Valedictorian Address – 2019

by Francisco Stender, Class of 2019 Valedictorian

Reverend Father, Faculty, Dormfathers, Families, Students, Friends,

My classmates and I are graduating from this Academy today, and even though I am still something of a boy, I hope I will not appear too presumptuous if I propose to tell you a secret about education. Do want to know what it is? It is one of the reasons why this school is a good school and why it raises good boys who, God willing, will be good men. It is something very important that we students do every morning, whether we like it or not. Here at Gregory the Great Academy, we begin every day by making our beds. That’s what I learned here after all these years. That’s it. But that’s not all.

Making your bed in the morning may seem like a simple chore, but if you look closely, you can see how important it really is. If you cannot complete this small task, how can you expect to perform greater ones in the future? The challenge to make your bed every morning means far more than getting your room passed in time to grab some breakfast before class. It is the challenge to perform one small act of discipline at the start of each day. It is about beginning well, and as I sat down to begin writing this speech, I thought a lot about all those times I made my bed in the cold pre-dawn darkness of the dorms. There are plenty of nursery sayings about “well begun is half done,” but what do things well-begun lead to? When all is done, where do they end? We have made our beds. What now must we lie in? There are other wisdoms of old men that say, “Your beginning is only as good as your end.” Now that our time here is over, I wonder how well we made our beds.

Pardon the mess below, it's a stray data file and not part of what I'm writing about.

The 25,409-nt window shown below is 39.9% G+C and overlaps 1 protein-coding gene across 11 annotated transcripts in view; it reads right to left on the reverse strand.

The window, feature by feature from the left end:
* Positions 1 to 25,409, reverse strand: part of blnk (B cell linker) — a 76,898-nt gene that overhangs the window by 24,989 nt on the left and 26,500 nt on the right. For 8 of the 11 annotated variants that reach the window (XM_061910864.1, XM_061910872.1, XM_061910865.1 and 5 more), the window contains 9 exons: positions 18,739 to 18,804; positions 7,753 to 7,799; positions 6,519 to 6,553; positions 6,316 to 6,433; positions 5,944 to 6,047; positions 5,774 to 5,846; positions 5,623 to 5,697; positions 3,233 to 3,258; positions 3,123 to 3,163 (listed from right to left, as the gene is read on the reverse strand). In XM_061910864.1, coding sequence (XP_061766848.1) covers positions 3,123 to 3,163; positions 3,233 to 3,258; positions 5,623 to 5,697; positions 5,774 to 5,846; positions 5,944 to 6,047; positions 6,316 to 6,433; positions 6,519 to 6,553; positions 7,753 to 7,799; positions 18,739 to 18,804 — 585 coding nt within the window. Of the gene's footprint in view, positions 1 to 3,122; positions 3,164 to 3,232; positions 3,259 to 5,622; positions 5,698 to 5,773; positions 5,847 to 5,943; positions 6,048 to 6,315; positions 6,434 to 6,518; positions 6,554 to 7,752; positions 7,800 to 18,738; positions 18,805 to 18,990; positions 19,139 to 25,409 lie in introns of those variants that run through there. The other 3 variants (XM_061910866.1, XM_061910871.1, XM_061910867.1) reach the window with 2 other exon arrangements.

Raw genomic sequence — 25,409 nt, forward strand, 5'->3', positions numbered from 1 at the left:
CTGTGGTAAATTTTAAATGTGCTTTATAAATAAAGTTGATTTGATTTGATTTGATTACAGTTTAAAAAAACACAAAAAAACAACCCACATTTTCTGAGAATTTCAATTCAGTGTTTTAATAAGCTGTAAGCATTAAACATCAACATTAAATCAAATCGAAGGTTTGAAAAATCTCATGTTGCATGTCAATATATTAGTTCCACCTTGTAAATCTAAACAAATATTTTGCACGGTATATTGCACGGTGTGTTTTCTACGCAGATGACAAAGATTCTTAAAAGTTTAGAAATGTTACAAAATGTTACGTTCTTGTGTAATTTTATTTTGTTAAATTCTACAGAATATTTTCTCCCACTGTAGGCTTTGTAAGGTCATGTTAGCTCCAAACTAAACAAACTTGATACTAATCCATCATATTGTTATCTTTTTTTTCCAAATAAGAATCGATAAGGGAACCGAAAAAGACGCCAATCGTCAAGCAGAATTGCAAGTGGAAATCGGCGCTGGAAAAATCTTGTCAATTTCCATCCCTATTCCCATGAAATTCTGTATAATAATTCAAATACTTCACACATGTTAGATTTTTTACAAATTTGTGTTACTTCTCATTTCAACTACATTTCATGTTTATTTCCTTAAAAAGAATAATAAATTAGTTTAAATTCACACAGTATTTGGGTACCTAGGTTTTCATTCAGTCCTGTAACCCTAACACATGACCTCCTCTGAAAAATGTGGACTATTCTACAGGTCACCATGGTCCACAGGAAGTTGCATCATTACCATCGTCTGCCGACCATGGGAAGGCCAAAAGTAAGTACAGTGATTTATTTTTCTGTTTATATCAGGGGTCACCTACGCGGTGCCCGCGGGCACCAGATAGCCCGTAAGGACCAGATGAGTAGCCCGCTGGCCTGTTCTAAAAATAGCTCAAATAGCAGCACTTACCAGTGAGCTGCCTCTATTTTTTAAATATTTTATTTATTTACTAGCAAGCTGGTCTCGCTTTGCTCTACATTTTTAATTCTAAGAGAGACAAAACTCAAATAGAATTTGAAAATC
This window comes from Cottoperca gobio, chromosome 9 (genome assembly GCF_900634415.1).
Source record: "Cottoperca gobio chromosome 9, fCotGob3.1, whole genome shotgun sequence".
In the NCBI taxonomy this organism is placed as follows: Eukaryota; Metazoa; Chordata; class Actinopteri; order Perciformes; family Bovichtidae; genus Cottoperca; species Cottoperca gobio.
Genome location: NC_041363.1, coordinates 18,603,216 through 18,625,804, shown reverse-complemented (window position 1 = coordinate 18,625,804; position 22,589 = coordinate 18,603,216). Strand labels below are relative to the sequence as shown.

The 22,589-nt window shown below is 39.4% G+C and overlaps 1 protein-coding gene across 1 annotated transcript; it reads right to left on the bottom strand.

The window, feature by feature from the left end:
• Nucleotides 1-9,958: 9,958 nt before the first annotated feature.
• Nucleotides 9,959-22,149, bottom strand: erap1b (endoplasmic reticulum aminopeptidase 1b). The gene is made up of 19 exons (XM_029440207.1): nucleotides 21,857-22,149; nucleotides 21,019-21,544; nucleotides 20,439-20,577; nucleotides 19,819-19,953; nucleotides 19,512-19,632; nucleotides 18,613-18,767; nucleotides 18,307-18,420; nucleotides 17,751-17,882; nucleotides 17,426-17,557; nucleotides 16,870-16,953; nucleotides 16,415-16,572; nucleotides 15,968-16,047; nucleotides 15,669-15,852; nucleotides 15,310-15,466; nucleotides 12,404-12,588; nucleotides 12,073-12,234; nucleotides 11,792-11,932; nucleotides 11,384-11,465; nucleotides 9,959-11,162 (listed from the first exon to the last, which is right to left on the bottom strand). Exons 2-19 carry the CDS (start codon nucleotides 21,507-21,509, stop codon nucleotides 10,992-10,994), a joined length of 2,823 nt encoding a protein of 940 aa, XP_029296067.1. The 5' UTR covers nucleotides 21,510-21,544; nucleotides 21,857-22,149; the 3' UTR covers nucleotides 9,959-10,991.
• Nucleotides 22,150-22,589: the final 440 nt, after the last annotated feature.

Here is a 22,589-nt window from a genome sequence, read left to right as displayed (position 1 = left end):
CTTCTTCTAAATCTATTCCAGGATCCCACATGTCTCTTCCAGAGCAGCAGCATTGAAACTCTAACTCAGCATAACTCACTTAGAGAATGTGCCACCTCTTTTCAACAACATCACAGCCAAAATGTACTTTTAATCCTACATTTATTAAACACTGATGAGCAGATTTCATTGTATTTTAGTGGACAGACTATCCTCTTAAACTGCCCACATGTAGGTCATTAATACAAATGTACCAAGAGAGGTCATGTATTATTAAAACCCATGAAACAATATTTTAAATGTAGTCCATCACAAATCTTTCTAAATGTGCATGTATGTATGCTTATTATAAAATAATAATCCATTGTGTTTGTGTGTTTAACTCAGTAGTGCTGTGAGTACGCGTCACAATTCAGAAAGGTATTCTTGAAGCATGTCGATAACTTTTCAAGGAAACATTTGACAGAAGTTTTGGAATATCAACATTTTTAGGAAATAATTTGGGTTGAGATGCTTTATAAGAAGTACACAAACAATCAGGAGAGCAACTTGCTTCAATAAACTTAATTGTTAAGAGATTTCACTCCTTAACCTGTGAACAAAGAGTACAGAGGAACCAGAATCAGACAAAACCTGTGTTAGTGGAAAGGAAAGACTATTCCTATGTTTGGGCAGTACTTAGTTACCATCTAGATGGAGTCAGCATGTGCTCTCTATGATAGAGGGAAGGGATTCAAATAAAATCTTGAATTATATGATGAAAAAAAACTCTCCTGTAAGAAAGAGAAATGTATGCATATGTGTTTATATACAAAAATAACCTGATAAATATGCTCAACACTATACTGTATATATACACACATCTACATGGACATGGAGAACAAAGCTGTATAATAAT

Though we are yet to see where our journey has brought us, I can clearly see the paths that have led me to this moment with all of you. My journey at Gregory the Great has been filled with many fond memories. I remember our class going on a weekend trip to Promised Land State Park with Mr. Strong. The trip was filled with fishing, swimming, hiding from the rain, stacking our hammocks on top of another, and so much more. When we left for the trip, none of us thought that it would turn out to be so fun. It changed us and brought us closer together. In a way, I never expected some of the best things that have happened to me and around me at this school. I never thought I would run six miles with Declan O’Reilly just to get hot chocolate mix (which we never found); or see Sebastian Adamowicz run around like a headless chicken and then jump into the water after he sat down on a yellow jacket nest. It is moments like these that I will never forget and will always cherish because they were happy moments that I spent with my friends doing good things in a good place.

What is really surprising, though, is to think that without my time here, I never would have experienced any of these things at all, things that are inseparable to me now. I never would have known these friends of mine who are now such a deep part of my life. In fact, if all of us went to the same school in some other place, I don’t think we would all be the same friends we are now. And I know for sure that we wouldn’t share such memories. In no other place would we be able to find them. This journey that we have all made is full of such surprises, but it is now come to an end. Even that is hard to believe.